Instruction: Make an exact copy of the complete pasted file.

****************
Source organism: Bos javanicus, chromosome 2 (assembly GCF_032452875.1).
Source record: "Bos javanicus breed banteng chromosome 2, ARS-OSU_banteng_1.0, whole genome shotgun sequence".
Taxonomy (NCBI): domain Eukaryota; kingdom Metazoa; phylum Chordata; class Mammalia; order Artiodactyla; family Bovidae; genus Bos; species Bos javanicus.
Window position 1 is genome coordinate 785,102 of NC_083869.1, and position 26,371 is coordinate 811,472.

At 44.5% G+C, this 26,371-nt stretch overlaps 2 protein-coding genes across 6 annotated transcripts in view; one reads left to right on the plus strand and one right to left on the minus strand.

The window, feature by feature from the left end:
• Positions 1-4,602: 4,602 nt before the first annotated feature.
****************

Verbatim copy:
Source organism: Bos javanicus, chromosome 2 (assembly GCF_032452875.1).
Source record: "Bos javanicus breed banteng chromosome 2, ARS-OSU_banteng_1.0, whole genome shotgun sequence".
Taxonomy (NCBI): domain Eukaryota; kingdom Metazoa; phylum Chordata; class Mammalia; order Artiodactyla; family Bovidae; genus Bos; species Bos javanicus.
Window position 1 is genome coordinate 785,102 of NC_083869.1, and position 26,371 is coordinate 811,472.

At 44.5% G+C, this 26,371-nt stretch overlaps 2 protein-coding genes across 6 annotated transcripts in view; one reads left to right on the plus strand and one right to left on the minus strand.

The window, feature by feature from the left end:
• Positions 1-4,602: 4,602 nt before the first annotated feature.